and four children. Since then the hus-r1
band and two daughters have eloped
one after another, leaving the mother,
arfdbaby to be car6d for by'an 18-year-
old girl.' Thi daughter was yesterda
COLORAD O ELECTION
CAS E IN ST. E
of appeals in St. Paul today. Attor
ney F. T. Eichardson of Denver present
ed' the petition of Mr. Dowd to Judge
Sanborn, and asked ior a writ of habeas
corpus for Dowd, claiming that the su
preme court of Colorado had exceeded
its autboritv in committing Dowd to
jail for contempt of, court in connection
with the election contests.
The state of Colorado, thru Attorney
General Miller, wired Judge Sanborn
that it desired to be heard in the mat
ter. Judge Sanborn set Dec. 10 for a
hearing:of the case on,its merits before
the court sitting en .banc at St. Louis*
SKIPPED WITH THE GAS
TRAVELING SALESMAN GOT $700
FOR TWO CARLOADS OF APPLES
Nearly all the errors are of a techni-1 Maney of Marquette last night. Mer-
cal kind, and it is hardly expected that chant will face trial on a charge which
any of tnem will invalidate the vote in moans five years" imprisonment under
the respective districts. I is fre-ithe Michigan law. He is said to have
quently noted that judges administer left' his Wife aifd five children^ desti-
the Oath. tO themselves. Many of tne
W. M. Kaufman, traveiinKsaleraian
for D. E. Byan & Co., has absconded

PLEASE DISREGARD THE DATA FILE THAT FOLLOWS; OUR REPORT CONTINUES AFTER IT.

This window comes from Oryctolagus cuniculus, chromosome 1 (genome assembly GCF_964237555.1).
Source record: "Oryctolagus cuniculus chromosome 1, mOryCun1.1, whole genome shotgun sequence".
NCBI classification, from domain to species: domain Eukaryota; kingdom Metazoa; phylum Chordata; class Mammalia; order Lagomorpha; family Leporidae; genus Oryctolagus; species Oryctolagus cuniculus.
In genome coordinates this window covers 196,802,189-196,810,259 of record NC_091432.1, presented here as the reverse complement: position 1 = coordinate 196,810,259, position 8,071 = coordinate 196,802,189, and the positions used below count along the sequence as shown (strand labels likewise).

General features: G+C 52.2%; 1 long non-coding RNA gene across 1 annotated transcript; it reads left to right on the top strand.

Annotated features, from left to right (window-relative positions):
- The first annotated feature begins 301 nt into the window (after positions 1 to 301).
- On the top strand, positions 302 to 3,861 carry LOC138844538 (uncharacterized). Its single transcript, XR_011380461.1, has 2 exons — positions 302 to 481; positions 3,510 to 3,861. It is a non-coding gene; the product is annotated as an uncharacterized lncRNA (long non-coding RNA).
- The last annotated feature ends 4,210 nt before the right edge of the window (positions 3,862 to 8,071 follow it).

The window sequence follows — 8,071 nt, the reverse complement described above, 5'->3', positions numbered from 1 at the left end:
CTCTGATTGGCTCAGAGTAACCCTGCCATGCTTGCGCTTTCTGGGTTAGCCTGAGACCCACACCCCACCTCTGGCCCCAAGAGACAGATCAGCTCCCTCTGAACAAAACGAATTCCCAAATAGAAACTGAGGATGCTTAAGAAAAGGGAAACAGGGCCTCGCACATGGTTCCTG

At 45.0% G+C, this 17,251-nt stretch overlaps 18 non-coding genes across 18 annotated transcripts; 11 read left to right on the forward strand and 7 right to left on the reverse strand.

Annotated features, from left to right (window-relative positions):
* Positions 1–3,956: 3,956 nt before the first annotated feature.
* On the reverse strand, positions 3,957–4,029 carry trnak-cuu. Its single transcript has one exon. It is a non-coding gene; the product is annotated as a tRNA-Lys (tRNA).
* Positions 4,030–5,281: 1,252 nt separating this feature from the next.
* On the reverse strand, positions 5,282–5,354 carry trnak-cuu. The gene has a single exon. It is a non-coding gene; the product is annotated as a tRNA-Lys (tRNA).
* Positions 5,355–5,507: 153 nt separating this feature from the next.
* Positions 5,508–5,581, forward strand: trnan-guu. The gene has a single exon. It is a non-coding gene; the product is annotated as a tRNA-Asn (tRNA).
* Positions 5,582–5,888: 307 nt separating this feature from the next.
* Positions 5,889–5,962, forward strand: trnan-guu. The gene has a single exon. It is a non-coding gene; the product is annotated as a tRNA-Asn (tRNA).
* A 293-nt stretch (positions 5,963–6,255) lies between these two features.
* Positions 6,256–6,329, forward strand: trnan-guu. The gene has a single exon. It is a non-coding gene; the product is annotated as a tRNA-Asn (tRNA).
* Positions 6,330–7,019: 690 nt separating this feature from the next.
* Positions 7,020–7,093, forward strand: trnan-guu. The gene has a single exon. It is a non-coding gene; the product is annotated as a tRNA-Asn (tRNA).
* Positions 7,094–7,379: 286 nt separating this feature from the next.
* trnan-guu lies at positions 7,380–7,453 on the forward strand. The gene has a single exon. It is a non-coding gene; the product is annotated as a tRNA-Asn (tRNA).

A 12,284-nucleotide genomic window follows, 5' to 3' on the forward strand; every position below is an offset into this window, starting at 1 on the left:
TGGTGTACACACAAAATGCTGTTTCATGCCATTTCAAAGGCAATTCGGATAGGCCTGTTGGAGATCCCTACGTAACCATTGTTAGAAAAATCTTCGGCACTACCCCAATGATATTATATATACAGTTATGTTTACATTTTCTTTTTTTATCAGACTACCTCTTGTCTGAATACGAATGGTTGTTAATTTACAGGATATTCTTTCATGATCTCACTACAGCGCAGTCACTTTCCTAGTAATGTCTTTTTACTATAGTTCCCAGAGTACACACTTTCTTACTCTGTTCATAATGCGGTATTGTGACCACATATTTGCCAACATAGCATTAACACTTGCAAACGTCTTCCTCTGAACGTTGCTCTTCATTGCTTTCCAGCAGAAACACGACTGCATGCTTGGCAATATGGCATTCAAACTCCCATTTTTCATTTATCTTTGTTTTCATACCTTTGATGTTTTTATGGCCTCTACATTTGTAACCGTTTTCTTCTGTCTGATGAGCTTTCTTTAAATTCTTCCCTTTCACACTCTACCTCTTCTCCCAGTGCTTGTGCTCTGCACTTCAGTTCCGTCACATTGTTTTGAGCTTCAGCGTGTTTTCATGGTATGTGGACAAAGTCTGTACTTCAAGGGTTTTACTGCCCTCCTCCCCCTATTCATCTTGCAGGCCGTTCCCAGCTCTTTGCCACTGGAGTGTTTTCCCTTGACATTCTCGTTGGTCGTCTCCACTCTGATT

with $700, the proceeds of the sales of
two carloads of apple's. The money was
drawn in New Ulm.
Kaufman is a married man, living at
913 Nash street,
St. Paul. Hi
mother, whose home is in Kansas City,
and a married sister,.from San Francis
co, are visiting Mis. Kaufman.
He is 40 years old, about six feet tall,
with light complexion, brown mustache
and blue eyes. A reward of $100 has
been Otftie'il fier his aTxest.
ARRESTED FOR DESERTION
Michigan Man, Arretted In St. Paul,
Faces Long Prison Sentence.
George Merchant, a carpenter at Mar
quette, Mich., was arrested in St. Paul
on a charge of wife deserting and was
turned- over to Chief of Police T.
claims .that his.wife ,ia a
shrew and that he'"cannot live with
Chief Maney, upon his return to
Michigan, will, leave immediately for
London, TSng.,' to. get John Wallace,
wanted at Marquette for embezzling
$30,000. Wallace was private secretary
to Banker Brighton,, a Marquette mil
lionaire, and about Nov. 1 he left, Mar
quette, taking with him stocks valued
at $30,000, which he sold in Boston
Extradition papers "have been secured.
Tri-State Telephone Company Dividend.
The directors of? the Tri-State-Tele
phone & Telegrafh^ompan have de
clared the sixth quarterly dividend at
the rate of 6 per cent per annum on the
preferred stock of tkejeompany. Books,
close November 23dt December 1st,
i MORE FREQUENT
GROWING TENDENCY TO SPEND
MORE CAUSES DEFALCATIONS.
Some of the Results of the Speculation
Three Years Ago Just Being Re-
vealedTemptation to Increase the
Cost of Living Also Causes Infidelity,
Says 0. H. Van Campen.4'
Suretybond people,who keep close tab
on the conduct of employees who handle
the money of business houses, have no
ticed an increase in the number of em
bezzlements and defalcations thruout
the country, and they attribute it to
I have been expecting this increase
for over a year// said C. H. Van Cam
pen today. "Outside of the usual de
falcations that follow in the path of
fast living, there are two other causes
that have arisen in the past three years.
"When speculation was at its height
three years ago, a'large number of busi
ness men used their firm's money and
probably in many cases paid it back,
but when the crash came some had no
means of covering their peculations.
As a usual thing a business man can
cover his tracks for about two years
by careful watching, but at the end of